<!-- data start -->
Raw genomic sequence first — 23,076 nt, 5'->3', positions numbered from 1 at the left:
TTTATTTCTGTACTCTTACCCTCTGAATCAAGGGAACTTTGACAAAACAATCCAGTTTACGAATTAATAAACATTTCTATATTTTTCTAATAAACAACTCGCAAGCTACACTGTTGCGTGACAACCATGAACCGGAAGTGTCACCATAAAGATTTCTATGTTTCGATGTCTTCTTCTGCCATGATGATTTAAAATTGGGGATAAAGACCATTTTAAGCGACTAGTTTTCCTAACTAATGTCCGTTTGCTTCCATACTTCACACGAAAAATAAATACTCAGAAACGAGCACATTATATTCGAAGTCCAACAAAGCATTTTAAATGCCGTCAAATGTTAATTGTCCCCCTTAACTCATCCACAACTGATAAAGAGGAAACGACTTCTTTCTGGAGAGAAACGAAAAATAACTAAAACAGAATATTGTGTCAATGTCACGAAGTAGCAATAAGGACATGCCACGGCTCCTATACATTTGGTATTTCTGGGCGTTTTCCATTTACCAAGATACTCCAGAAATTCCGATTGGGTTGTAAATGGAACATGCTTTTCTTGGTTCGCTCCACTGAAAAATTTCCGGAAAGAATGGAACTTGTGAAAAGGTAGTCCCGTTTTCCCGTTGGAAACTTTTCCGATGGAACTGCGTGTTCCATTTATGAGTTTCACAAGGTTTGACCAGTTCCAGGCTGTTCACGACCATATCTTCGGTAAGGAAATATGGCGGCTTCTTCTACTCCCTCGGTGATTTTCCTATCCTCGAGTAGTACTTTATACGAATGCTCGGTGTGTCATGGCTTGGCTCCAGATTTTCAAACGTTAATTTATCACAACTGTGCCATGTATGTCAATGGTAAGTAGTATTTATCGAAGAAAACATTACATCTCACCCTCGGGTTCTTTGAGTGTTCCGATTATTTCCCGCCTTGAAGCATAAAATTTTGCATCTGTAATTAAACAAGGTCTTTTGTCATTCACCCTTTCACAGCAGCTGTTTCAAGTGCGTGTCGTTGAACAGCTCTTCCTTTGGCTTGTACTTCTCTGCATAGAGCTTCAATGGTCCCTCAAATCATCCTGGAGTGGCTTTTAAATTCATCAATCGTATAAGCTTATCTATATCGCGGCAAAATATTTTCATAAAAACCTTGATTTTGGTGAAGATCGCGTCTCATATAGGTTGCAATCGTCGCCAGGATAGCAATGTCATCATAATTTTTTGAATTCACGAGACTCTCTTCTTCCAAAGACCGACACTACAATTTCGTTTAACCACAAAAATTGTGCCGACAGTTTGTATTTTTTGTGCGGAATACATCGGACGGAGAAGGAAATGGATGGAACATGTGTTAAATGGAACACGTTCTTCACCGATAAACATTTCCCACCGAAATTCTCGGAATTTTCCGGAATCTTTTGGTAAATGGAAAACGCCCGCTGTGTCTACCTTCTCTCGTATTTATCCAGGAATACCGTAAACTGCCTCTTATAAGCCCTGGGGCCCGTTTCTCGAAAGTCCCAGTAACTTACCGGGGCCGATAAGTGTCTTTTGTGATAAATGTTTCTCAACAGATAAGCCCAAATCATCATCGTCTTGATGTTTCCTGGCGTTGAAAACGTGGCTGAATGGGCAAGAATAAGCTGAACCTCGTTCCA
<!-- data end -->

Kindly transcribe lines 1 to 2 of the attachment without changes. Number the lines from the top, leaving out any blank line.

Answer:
Raw genomic sequence first — 23,076 nt, 5'->3', positions numbered from 1 at the left:
TTTATTTCTGTACTCTTACCCTCTGAATCAAGGGAACTTTGACAAAACAATCCAGTTTACGAATTAATAAACATTTCTATATTTTTCTAATAAACAACTCGCAAGCTACACTGTTGCGTGACAACCATGAACCGGAAGTGTCACCATAAAGATTTCTATGTTTCGATGTCTTCTTCTGCCATGATGATTTAAAATTGGGGATAAAGACCATTTTAAGCGACTAGTTTTCCTAACTAATGTCCGTTTGCTTCCATACTTCACACGAAAAATAAATACTCAGAAACGAGCACATTATATTCGAAGTCCAACAAAGCATTTTAAATGCCGTCAAATGTTAATTGTCCCCCTTAACTCATCCACAACTGATAAAGAGGAAACGACTTCTTTCTGGAGAGAAACGAAAAATAACTAAAACAGAATATTGTGTCAATGTCACGAAGTAGCAATAAGGACATGCCACGGCTCCTATACATTTGGTATTTCTGGGCGTTTTCCATTTACCAAGATACTCCAGAAATTCCGATTGGGTTGTAAATGGAACATGCTTTTCTTGGTTCGCTCCACTGAAAAATTTCCGGAAAGAATGGAACTTGTGAAAAGGTAGTCCCGTTTTCCCGTTGGAAACTTTTCCGATGGAACTGCGTGTTCCATTTATGAGTTTCACAAGGTTTGACCAGTTCCAGGCTGTTCACGACCATATCTTCGGTAAGGAAATATGGCGGCTTCTTCTACTCCCTCGGTGATTTTCCTATCCTCGAGTAGTACTTTATACGAATGCTCGGTGTGTCATGGCTTGGCTCCAGATTTTCAAACGTTAATTTATCACAACTGTGCCATGTATGTCAATGGTAAGTAGTATTTATCGAAGAAAACATTACATCTCACCCTCGGGTTCTTTGAGTGTTCCGATTATTTCCCGCCTTGAAGCATAAAATTTTGCATCTGTAATTAAACAAGGTCTTTTGTCATTCACCCTTTCACAGCAGCTGTTTCAAGTGCGTGTCGTTGAACAGCTCTTCCTTTGGCTTGTACTTCTCTGCATAGAGCTTCAATGGTCCCTCAAATCATCCTGGAGTGGCTTTTAAATTCATCAATCGTATAAGCTTATCTATATCGCGGCAAAATATTTTCATAAAAACCTTGATTTTGGTGAAGATCGCGTCTCATATAGGTTGCAATCGTCGCCAGGATAGCAATGTCATCATAATTTTTTGAATTCACGAGACTCTCTTCTTCCAAAGACCGACACTACAATTTCGTTTAACCACAAAAATTGTGCCGACAGTTTGTATTTTTTGTGCGGAATACATCGGACGGAGAAGGAAATGGATGGAACATGTGTTAAATGGAACACGTTCTTCACCGATAAACATTTCCCACCGAAATTCTCGGAATTTTCCGGAATCTTTTGGTAAATGGAAAACGCCCGCTGTGTCTACCTTCTCTCGTATTTATCCAGGAATACCGTAAACTGCCTCTTATAAGCCCTGGGGCCCGTTTCTCGAAAGTCCCAGTAACTTACCGGGGCCGATAAGTGTCTTTTGTGATAAATGTTTCTCAACAGATAAGCCCAAATCATCATCGTCTTGATGTTTCCTGGCGTTGAAAACGTGGCTGAATGGGCAAGAATAAGCTGAACCTCGTTCCA